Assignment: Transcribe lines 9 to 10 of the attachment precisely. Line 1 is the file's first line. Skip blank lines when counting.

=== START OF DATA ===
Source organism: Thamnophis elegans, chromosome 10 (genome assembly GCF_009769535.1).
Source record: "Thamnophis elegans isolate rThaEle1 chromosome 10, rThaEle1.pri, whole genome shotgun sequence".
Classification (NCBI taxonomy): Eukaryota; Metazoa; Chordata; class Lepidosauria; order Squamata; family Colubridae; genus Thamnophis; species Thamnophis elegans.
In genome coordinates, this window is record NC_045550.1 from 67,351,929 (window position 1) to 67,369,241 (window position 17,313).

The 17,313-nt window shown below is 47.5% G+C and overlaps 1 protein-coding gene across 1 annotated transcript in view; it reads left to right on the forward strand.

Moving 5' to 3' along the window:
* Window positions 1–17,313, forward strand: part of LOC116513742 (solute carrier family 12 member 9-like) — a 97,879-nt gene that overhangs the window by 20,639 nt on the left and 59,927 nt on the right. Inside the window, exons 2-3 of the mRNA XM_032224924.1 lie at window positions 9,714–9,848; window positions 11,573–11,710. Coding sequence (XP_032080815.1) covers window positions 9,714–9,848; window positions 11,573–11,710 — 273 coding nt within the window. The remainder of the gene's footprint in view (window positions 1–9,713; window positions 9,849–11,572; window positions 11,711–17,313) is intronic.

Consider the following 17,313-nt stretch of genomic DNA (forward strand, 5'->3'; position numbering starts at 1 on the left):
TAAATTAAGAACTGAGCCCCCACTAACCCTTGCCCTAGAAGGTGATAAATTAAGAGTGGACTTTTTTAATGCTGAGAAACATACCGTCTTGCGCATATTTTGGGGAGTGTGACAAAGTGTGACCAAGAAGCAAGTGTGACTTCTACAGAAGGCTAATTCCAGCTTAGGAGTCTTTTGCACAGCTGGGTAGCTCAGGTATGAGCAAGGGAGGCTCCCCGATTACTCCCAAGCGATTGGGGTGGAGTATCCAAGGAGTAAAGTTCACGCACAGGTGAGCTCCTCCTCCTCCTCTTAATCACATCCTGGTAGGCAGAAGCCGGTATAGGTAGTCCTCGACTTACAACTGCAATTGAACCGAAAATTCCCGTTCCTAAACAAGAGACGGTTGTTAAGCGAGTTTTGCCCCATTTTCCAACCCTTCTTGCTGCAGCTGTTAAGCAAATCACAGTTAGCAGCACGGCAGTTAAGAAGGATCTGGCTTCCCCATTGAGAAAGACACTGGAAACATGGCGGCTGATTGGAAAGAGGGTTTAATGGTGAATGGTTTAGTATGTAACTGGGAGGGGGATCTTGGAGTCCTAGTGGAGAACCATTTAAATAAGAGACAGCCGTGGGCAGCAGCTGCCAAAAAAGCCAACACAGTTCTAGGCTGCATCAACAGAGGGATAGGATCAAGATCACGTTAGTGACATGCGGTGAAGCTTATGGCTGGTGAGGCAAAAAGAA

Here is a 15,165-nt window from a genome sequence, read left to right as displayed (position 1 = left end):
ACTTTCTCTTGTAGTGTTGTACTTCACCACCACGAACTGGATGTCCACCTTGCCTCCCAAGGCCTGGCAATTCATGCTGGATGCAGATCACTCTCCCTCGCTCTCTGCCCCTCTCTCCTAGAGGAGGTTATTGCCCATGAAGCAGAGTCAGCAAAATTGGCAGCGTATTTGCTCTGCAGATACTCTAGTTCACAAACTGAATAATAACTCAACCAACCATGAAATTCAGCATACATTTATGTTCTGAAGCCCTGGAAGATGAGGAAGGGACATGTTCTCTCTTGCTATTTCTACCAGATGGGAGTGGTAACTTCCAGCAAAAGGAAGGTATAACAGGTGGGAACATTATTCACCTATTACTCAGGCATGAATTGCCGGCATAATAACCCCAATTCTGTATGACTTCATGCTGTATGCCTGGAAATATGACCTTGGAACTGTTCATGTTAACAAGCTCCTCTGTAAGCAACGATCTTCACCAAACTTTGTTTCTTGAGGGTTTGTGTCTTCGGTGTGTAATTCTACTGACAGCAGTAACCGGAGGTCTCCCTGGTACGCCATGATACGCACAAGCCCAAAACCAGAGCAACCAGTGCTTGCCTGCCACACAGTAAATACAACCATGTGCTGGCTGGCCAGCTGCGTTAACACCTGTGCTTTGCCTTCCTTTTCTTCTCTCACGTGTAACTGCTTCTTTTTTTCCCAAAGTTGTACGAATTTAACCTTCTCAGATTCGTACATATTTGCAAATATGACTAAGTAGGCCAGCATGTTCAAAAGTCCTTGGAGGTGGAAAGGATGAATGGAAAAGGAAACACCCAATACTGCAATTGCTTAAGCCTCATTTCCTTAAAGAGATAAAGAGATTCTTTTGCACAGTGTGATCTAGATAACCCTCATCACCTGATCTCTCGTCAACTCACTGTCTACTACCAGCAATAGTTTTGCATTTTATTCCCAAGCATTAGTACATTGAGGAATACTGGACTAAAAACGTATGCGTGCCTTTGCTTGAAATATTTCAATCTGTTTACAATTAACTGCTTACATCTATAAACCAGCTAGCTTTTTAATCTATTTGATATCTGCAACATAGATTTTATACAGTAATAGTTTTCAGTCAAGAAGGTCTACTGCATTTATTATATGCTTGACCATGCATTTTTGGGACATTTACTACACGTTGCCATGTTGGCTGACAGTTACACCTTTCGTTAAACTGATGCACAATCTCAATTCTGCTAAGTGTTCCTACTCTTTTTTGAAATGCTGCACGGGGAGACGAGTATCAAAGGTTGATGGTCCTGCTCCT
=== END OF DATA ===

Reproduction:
TAAATTAAGAACTGAGCCCCCACTAACCCTTGCCCTAGAAGGTGATAAATTAAGAGTGGACTTTTTTAATGCTGAGAAACATACCGTCTTGCGCATATTTTGGGGAGTGTGACAAAGTGTGACCAAGAAGCAAGTGTGACTTCTACAGAAGGCTAATTCCAGCTTAGGAGTCTTTTGCACAGCTGGGTAGCTCAGGTATGAGCAAGGGAGGCTCCCCGATTACTCCCAAGCGATTGGGGTGGAGTATCCAAGGAGTAAAGTTCACGCACAGGTGAGCTCCTCCTCCTCCTCTTAATCACATCCTGGTAGGCAGAAGCCGGTATAGGTAGTCCTCGACTTACAACTGCAATTGAACCGAAAATTCCCGTTCCTAAACAAGAGACGGTTGTTAAGCGAGTTTTGCCCCATTTTCCAACCCTTCTTGCTGCAGCTGTTAAGCAAATCACAGTTAGCAGCACGGCAGTTAAGAAGGATCTGGCTTCCCCATTGAGAAAGACACTGGAAACATGGCGGCTGATTGGAAAGAGGGTTTAATGGTGAATGGTTTAGTATGTAACTGGGAGGGGGATCTTGGAGTCCTAGTGGAGAACCATTTAAATAAGAGACAGCCGTGGGCAGCAGCTGCCAAAAAAGCCAACACAGTTCTAGGCTGCATCAACAGAGGGATAGGATCAAGATCACGTTAGTGACATGCGGTGAAGCTTATGGCTGGTGAGGCAAAAAGAA

Here is a 15,165-nt window from a genome sequence, read left to right as displayed (position 1 = left end):